The following metrics of display performance for contrast, black level, color performance, brightness and motion handling (all of which are the most important aspects of display performance) essentially bear out what we said above about the C9 OLED model: This is one fantastic 4K TV in general and quite possibly the best OLED 4K HDR TV we’ve reviewed to-date The OLEDC9PUA not only performs exceptionally well across the board, it also offers the best levels of display brightness we’ve ever seen in an OLED 4K TV. It even slightly beats Sony’s A8F on this specs, which is an impressive achievement.
All of the specs and metrics we’re about to cover cut right to the measured, concrete root of how well the C9 4K HDR TV works. They don’t take into account and marketing and labeling fluff that manufacturers like to pile up around their 4K TVs for the sake of making them seem more exceptional than they really might be. In other words, here we ignore empty labels, fake color brilliance branding and disingenuous terminology of the kind that you’ll often find on the manufacturers promotional materials. Instead, we measure what the LG OLEDC9 HDR TV can actually deliver in a normal consumer setting with only the kind of calibration that’s built into the TV’s controls applied to it.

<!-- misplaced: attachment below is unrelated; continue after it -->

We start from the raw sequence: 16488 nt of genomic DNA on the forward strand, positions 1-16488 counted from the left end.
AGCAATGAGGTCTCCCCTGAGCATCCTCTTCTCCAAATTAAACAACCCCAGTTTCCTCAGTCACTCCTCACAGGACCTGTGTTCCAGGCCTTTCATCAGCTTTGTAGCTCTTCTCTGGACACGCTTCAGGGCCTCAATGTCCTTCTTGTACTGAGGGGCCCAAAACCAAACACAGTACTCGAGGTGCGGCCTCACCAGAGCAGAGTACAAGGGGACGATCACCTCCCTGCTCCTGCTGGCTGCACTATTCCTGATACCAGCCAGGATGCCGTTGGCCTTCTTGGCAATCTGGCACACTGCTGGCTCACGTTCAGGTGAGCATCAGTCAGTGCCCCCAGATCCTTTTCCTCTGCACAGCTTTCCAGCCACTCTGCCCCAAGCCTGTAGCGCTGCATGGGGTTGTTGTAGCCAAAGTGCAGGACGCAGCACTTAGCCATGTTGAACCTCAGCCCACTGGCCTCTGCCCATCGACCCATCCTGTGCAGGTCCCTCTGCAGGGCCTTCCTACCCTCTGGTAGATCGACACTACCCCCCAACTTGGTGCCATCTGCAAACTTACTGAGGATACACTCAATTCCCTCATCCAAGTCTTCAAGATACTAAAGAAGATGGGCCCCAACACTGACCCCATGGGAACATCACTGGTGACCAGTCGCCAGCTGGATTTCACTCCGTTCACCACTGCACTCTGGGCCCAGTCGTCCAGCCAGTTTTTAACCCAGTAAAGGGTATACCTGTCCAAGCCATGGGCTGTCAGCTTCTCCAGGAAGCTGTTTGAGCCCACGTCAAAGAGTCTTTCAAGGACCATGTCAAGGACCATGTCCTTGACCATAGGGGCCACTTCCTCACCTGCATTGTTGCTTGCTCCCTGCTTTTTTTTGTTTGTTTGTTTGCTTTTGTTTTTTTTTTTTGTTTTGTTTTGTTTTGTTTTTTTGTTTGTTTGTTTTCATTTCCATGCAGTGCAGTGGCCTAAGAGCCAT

Black Level, uniformity, Local Dimming and Contrast:
The specs for black level, black uniformity, local dimming and contrast in a 4K TV are some of its most important metrics for overall picture quality and image rendering. They’re also crucial for how well HDR performs. Because all of these particular specs relate specifically to each other, they’re covered together here.
However, a clarification needs to be made here. Specifically, OLED TVs don’t come with local dimming the way it works in an LCD TV. Unlike LCD TVs, in which local dimming is created by LEDs behind the screen being turned off individually or in clusters, OLED display brightness is created inside each individual pixel on the screen. In 4K TVs, this means that 8.29 million pixels can be made to shine or completely stop emitting light as needed for a virtually perfect control of dimming and brightness. This is essentially called OLED dimming and it far outdoes any local dimming technology in any LCD TV in terms of sheer precision. The LG C9, as an OLED TV obviously comes with OLED dimming and yep, it performs on delivering these key specs admirably with its version of the technology.